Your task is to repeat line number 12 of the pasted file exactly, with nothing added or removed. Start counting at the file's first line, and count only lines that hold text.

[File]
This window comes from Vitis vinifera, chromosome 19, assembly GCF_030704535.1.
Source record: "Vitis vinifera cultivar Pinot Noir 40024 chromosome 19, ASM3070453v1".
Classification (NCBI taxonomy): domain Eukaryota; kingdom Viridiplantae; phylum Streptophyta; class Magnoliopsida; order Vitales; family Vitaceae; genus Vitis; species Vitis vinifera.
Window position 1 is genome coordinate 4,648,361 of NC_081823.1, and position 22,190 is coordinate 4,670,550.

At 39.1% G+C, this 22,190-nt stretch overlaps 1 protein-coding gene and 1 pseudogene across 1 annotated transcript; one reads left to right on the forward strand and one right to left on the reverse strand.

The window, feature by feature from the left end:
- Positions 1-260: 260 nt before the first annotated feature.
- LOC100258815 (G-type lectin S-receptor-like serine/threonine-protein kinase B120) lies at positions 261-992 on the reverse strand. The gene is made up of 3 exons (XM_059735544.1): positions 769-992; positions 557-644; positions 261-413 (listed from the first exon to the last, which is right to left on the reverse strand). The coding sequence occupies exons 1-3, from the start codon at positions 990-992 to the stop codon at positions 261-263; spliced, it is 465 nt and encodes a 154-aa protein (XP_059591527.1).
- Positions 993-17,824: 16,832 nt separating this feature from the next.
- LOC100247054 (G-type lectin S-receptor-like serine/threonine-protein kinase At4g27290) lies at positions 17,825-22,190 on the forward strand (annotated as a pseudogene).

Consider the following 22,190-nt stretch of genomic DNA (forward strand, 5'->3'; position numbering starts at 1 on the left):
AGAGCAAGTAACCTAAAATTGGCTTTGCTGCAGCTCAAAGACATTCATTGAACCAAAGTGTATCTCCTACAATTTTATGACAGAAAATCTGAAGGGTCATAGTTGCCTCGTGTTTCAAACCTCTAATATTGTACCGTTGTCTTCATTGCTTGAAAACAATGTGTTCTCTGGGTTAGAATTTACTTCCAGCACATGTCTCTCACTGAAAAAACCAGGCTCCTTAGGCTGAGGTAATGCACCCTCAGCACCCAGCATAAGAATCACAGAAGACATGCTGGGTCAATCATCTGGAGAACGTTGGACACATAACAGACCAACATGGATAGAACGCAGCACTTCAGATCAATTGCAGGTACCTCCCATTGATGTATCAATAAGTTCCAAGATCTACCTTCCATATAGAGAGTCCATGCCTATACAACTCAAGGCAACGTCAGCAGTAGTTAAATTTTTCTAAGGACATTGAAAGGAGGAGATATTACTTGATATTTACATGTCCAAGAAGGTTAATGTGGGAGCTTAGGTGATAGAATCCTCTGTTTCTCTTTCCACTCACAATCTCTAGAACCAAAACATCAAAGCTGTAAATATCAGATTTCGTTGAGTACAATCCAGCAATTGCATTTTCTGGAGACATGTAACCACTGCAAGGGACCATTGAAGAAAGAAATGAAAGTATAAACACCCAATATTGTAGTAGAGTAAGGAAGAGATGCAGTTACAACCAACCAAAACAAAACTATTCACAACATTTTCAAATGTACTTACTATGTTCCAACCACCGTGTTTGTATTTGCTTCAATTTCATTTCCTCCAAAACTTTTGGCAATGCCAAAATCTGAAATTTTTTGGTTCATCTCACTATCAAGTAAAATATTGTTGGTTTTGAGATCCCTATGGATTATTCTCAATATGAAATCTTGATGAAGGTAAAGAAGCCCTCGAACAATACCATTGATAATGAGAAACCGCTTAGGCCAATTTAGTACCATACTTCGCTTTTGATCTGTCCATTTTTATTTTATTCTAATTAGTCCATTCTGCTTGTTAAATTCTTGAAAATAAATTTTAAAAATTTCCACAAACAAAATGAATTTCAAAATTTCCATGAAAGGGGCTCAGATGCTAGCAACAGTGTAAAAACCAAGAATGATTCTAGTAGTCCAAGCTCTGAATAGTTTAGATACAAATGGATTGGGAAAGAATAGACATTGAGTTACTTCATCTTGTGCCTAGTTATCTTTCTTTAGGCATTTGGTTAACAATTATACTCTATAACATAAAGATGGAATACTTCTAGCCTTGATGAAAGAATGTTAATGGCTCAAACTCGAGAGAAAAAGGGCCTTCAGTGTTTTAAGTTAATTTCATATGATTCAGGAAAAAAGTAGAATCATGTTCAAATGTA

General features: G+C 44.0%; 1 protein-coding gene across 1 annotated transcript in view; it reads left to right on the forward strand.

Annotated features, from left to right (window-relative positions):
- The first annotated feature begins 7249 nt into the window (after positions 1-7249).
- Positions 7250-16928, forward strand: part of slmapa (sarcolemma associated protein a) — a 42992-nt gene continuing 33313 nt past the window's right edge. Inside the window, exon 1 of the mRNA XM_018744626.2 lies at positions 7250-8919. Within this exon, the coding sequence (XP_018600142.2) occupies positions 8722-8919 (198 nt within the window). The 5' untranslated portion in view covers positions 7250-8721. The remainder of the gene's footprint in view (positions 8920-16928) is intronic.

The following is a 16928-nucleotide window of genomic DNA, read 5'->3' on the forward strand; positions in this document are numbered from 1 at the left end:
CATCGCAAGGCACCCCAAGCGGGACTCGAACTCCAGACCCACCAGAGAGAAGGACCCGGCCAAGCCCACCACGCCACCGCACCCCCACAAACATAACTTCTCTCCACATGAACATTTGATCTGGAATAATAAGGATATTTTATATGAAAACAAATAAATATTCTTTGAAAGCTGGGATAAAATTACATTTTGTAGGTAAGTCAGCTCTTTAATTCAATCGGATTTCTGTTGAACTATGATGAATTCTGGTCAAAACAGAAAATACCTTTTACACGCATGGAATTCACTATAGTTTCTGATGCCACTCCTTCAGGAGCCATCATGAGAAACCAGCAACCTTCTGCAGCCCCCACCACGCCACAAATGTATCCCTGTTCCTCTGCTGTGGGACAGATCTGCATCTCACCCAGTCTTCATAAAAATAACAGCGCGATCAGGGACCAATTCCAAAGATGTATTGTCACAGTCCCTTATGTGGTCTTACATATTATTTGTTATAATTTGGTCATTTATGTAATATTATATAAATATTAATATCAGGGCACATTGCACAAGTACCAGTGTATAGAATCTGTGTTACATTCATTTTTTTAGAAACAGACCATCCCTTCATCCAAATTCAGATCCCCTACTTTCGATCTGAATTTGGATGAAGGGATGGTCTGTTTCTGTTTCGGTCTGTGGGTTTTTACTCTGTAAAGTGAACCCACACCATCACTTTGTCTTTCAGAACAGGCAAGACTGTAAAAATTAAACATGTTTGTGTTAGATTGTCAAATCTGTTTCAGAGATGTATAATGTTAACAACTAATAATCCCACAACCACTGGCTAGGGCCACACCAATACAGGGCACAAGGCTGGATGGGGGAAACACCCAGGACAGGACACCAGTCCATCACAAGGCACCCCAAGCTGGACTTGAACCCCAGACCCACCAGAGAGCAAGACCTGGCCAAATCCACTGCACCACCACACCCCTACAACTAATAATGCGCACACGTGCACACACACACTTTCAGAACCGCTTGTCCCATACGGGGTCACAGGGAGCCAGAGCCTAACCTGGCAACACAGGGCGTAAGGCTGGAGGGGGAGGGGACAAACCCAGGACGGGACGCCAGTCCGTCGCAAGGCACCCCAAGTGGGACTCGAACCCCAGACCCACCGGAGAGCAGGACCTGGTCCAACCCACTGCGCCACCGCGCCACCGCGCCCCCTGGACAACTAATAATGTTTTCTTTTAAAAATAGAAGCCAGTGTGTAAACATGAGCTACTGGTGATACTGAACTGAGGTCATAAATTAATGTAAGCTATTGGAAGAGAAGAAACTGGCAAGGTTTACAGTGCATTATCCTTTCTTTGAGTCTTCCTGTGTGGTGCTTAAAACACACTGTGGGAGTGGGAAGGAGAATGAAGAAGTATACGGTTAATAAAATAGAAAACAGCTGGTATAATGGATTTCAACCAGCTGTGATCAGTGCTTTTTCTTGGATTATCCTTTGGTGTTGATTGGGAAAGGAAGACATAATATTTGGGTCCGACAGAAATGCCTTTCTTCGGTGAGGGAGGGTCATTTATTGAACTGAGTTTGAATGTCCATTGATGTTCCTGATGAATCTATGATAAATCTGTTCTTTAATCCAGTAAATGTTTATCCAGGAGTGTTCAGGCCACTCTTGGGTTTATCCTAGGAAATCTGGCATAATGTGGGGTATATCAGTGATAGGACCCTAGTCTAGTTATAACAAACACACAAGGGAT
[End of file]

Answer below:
AGAGCAAGTAACCTAAAATTGGCTTTGCTGCAGCTCAAAGACATTCATTGAACCAAAGTGTATCTCCTACAATTTTATGACAGAAAATCTGAAGGGTCATAGTTGCCTCGTGTTTCAAACCTCTAATATTGTACCGTTGTCTTCATTGCTTGAAAACAATGTGTTCTCTGGGTTAGAATTTACTTCCAGCACATGTCTCTCACTGAAAAAACCAGGCTCCTTAGGCTGAGGTAATGCACCCTCAGCACCCAGCATAAGAATCACAGAAGACATGCTGGGTCAATCATCTGGAGAACGTTGGACACATAACAGACCAACATGGATAGAACGCAGCACTTCAGATCAATTGCAGGTACCTCCCATTGATGTATCAATAAGTTCCAAGATCTACCTTCCATATAGAGAGTCCATGCCTATACAACTCAAGGCAACGTCAGCAGTAGTTAAATTTTTCTAAGGACATTGAAAGGAGGAGATATTACTTGATATTTACATGTCCAAGAAGGTTAATGTGGGAGCTTAGGTGATAGAATCCTCTGTTTCTCTTTCCACTCACAATCTCTAGAACCAAAACATCAAAGCTGTAAATATCAGATTTCGTTGAGTACAATCCAGCAATTGCATTTTCTGGAGACATGTAACCACTGCAAGGGACCATTGAAGAAAGAAATGAAAGTATAAACACCCAATATTGTAGTAGAGTAAGGAAGAGATGCAGTTACAACCAACCAAAACAAAACTATTCACAACATTTTCAAATGTACTTACTATGTTCCAACCACCGTGTTTGTATTTGCTTCAATTTCATTTCCTCCAAAACTTTTGGCAATGCCAAAATCTGAAATTTTTTGGTTCATCTCACTATCAAGTAAAATATTGTTGGTTTTGAGATCCCTATGGATTATTCTCAATATGAAATCTTGATGAAGGTAAAGAAGCCCTCGAACAATACCATTGATAATGAGAAACCGCTTAGGCCAATTTAGTACCATACTTCGCTTTTGATCTGTCCATTTTTATTTTATTCTAATTAGTCCATTCTGCTTGTTAAATTCTTGAAAATAAATTTTAAAAATTTCCACAAACAAAATGAATTTCAAAATTTCCATGAAAGGGGCTCAGATGCTAGCAACAGTGTAAAAACCAAGAATGATTCTAGTAGTCCAAGCTCTGAATAGTTTAGATACAAATGGATTGGGAAAGAATAGACATTGAGTTACTTCATCTTGTGCCTAGTTATCTTTCTTTAGGCATTTGGTTAACAATTATACTCTATAACATAAAGATGGAATACTTCTAGCCTTGATGAAAGAATGTTAATGGCTCAAACTCGAGAGAAAAAGGGCCTTCAGTGTTTTAAGTTAATTTCATATGATTCAGGAAAAAAGTAGAATCATGTTCAAATGTA